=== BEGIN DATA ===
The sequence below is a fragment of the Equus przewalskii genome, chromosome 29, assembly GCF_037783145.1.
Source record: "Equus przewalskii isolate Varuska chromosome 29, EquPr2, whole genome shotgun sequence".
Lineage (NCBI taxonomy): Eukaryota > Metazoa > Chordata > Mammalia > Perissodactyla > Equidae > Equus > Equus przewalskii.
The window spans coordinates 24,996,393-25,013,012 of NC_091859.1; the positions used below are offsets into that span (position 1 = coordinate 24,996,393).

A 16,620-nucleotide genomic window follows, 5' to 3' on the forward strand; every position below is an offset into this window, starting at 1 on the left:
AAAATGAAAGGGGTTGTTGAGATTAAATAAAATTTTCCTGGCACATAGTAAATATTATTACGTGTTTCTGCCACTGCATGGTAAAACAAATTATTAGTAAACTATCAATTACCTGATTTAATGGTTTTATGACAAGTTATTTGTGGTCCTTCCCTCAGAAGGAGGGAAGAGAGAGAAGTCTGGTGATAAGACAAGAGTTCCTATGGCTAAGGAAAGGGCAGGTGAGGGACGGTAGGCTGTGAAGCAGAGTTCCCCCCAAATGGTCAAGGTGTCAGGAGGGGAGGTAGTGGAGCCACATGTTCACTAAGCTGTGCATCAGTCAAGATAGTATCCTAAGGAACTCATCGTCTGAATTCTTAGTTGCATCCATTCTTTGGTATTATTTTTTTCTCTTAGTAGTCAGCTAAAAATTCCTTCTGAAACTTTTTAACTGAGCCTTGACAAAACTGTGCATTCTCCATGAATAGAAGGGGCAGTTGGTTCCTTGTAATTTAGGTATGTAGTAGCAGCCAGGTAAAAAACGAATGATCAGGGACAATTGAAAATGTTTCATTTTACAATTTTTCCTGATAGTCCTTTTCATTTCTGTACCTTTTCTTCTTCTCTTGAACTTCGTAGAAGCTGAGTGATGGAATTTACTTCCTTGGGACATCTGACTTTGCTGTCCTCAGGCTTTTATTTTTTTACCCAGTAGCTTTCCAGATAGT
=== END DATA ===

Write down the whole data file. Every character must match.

The sequence below is a fragment of the Equus przewalskii genome, chromosome 29, assembly GCF_037783145.1.
Source record: "Equus przewalskii isolate Varuska chromosome 29, EquPr2, whole genome shotgun sequence".
Lineage (NCBI taxonomy): Eukaryota > Metazoa > Chordata > Mammalia > Perissodactyla > Equidae > Equus > Equus przewalskii.
The window spans coordinates 24,996,393-25,013,012 of NC_091859.1; the positions used below are offsets into that span (position 1 = coordinate 24,996,393).

A 16,620-nucleotide genomic window follows, 5' to 3' on the forward strand; every position below is an offset into this window, starting at 1 on the left:
AAAATGAAAGGGGTTGTTGAGATTAAATAAAATTTTCCTGGCACATAGTAAATATTATTACGTGTTTCTGCCACTGCATGGTAAAACAAATTATTAGTAAACTATCAATTACCTGATTTAATGGTTTTATGACAAGTTATTTGTGGTCCTTCCCTCAGAAGGAGGGAAGAGAGAGAAGTCTGGTGATAAGACAAGAGTTCCTATGGCTAAGGAAAGGGCAGGTGAGGGACGGTAGGCTGTGAAGCAGAGTTCCCCCCAAATGGTCAAGGTGTCAGGAGGGGAGGTAGTGGAGCCACATGTTCACTAAGCTGTGCATCAGTCAAGATAGTATCCTAAGGAACTCATCGTCTGAATTCTTAGTTGCATCCATTCTTTGGTATTATTTTTTTCTCTTAGTAGTCAGCTAAAAATTCCTTCTGAAACTTTTTAACTGAGCCTTGACAAAACTGTGCATTCTCCATGAATAGAAGGGGCAGTTGGTTCCTTGTAATTTAGGTATGTAGTAGCAGCCAGGTAAAAAACGAATGATCAGGGACAATTGAAAATGTTTCATTTTACAATTTTTCCTGATAGTCCTTTTCATTTCTGTACCTTTTCTTCTTCTCTTGAACTTCGTAGAAGCTGAGTGATGGAATTTACTTCCTTGGGACATCTGACTTTGCTGTCCTCAGGCTTTTATTTTTTTACCCAGTAGCTTTCCAGATAGT